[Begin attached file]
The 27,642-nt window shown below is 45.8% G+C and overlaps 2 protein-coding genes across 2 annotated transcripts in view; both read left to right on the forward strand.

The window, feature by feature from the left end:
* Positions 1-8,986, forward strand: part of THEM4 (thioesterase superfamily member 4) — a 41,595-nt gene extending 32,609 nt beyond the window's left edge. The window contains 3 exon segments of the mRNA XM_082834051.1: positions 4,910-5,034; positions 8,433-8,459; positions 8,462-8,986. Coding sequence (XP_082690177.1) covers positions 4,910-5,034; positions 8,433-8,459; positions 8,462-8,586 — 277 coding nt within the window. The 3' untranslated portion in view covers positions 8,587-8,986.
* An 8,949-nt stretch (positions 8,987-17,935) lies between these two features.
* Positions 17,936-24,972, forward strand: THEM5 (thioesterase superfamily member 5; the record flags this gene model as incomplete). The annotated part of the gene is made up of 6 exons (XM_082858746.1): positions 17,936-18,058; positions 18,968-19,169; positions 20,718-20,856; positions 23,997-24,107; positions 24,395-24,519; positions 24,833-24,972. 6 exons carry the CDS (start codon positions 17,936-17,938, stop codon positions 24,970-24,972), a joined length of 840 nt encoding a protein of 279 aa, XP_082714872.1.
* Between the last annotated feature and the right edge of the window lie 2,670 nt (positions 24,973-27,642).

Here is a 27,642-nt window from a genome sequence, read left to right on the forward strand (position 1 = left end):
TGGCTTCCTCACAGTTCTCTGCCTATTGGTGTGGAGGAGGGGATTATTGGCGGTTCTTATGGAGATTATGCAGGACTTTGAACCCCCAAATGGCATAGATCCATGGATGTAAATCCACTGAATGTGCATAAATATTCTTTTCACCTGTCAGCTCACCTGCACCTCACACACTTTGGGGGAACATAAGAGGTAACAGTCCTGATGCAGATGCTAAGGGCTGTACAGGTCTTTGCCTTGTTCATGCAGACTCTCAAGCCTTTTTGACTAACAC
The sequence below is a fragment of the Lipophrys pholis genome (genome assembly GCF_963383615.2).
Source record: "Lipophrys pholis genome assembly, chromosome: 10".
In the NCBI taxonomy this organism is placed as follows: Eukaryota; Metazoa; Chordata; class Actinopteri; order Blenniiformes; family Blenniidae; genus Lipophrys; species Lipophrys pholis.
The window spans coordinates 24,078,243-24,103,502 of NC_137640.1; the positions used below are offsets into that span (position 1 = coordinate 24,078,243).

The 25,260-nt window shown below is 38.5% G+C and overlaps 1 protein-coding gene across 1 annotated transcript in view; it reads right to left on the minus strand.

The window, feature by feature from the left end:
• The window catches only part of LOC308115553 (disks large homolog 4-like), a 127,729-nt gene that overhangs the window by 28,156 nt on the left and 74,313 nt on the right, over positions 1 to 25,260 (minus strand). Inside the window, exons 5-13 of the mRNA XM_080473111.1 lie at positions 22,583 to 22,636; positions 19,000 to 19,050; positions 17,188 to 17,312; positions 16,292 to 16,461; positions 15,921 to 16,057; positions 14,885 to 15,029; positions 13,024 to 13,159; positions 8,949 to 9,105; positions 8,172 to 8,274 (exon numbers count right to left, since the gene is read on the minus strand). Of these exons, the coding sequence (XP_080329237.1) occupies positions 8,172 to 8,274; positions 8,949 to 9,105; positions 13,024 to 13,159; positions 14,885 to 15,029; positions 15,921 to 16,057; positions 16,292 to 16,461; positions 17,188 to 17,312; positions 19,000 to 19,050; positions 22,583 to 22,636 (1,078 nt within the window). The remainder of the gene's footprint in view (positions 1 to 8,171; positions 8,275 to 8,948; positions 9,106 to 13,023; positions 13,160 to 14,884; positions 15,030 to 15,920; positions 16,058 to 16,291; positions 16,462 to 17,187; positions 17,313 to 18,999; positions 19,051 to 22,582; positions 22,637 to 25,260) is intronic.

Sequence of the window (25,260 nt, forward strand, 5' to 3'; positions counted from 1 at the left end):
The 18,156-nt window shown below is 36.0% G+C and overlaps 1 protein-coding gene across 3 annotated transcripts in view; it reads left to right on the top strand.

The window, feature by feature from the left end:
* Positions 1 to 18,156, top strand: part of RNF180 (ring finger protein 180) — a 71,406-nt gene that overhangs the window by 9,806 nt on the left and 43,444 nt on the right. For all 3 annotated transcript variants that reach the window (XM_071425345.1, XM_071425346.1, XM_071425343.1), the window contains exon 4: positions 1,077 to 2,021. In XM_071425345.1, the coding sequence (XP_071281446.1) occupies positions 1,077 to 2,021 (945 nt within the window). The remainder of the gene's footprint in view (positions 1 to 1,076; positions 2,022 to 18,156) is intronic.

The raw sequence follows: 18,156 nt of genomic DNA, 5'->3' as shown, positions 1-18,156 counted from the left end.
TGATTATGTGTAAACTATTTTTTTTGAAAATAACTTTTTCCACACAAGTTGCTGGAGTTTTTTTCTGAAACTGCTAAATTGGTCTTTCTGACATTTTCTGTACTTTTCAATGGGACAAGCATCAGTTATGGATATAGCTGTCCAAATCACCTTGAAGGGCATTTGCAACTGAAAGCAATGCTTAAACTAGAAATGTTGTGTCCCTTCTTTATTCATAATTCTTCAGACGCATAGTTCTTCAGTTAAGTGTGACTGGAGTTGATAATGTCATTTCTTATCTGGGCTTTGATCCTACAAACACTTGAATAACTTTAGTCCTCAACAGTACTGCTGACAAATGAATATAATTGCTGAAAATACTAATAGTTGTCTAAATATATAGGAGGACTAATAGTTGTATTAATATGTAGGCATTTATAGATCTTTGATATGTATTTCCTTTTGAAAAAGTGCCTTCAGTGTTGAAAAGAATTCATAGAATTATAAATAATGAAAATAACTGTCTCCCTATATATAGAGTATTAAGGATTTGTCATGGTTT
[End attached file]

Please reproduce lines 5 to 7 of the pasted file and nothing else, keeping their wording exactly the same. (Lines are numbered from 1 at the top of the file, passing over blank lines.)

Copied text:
* Positions 17,936-24,972, forward strand: THEM5 (thioesterase superfamily member 5; the record flags this gene model as incomplete). The annotated part of the gene is made up of 6 exons (XM_082858746.1): positions 17,936-18,058; positions 18,968-19,169; positions 20,718-20,856; positions 23,997-24,107; positions 24,395-24,519; positions 24,833-24,972. 6 exons carry the CDS (start codon positions 17,936-17,938, stop codon positions 24,970-24,972), a joined length of 840 nt encoding a protein of 279 aa, XP_082714872.1.
* Between the last annotated feature and the right edge of the window lie 2,670 nt (positions 24,973-27,642).

Here is a 27,642-nt window from a genome sequence, read left to right on the forward strand (position 1 = left end):